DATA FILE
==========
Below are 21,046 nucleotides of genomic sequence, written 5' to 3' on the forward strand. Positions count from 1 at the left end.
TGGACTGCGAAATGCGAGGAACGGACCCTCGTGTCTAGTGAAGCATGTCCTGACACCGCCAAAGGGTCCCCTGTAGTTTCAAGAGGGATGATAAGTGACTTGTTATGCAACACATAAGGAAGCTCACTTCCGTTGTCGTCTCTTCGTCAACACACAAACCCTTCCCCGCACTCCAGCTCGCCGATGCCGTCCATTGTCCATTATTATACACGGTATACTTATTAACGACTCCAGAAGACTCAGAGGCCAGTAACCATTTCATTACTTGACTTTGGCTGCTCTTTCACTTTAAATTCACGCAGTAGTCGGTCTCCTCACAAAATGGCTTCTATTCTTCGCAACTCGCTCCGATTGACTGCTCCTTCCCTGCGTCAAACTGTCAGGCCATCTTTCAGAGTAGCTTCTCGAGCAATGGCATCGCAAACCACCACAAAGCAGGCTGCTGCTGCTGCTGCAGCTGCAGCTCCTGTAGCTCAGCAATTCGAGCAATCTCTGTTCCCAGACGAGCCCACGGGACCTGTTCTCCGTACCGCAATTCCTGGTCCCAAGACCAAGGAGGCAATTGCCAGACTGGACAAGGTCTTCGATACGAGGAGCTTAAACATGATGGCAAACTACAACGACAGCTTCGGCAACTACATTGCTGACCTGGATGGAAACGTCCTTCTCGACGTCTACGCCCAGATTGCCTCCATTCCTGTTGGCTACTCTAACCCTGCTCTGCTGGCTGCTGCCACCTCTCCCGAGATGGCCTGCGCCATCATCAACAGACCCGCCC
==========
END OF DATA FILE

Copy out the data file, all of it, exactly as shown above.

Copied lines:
Below are 21,046 nucleotides of genomic sequence, written 5' to 3' on the forward strand. Positions count from 1 at the left end.
TGGACTGCGAAATGCGAGGAACGGACCCTCGTGTCTAGTGAAGCATGTCCTGACACCGCCAAAGGGTCCCCTGTAGTTTCAAGAGGGATGATAAGTGACTTGTTATGCAACACATAAGGAAGCTCACTTCCGTTGTCGTCTCTTCGTCAACACACAAACCCTTCCCCGCACTCCAGCTCGCCGATGCCGTCCATTGTCCATTATTATACACGGTATACTTATTAACGACTCCAGAAGACTCAGAGGCCAGTAACCATTTCATTACTTGACTTTGGCTGCTCTTTCACTTTAAATTCACGCAGTAGTCGGTCTCCTCACAAAATGGCTTCTATTCTTCGCAACTCGCTCCGATTGACTGCTCCTTCCCTGCGTCAAACTGTCAGGCCATCTTTCAGAGTAGCTTCTCGAGCAATGGCATCGCAAACCACCACAAAGCAGGCTGCTGCTGCTGCTGCAGCTGCAGCTCCTGTAGCTCAGCAATTCGAGCAATCTCTGTTCCCAGACGAGCCCACGGGACCTGTTCTCCGTACCGCAATTCCTGGTCCCAAGACCAAGGAGGCAATTGCCAGACTGGACAAGGTCTTCGATACGAGGAGCTTAAACATGATGGCAAACTACAACGACAGCTTCGGCAACTACATTGCTGACCTGGATGGAAACGTCCTTCTCGACGTCTACGCCCAGATTGCCTCCATTCCTGTTGGCTACTCTAACCCTGCTCTGCTGGCTGCTGCCACCTCTCCCGAGATGGCCTGCGCCATCATCAACAGACCCGCCC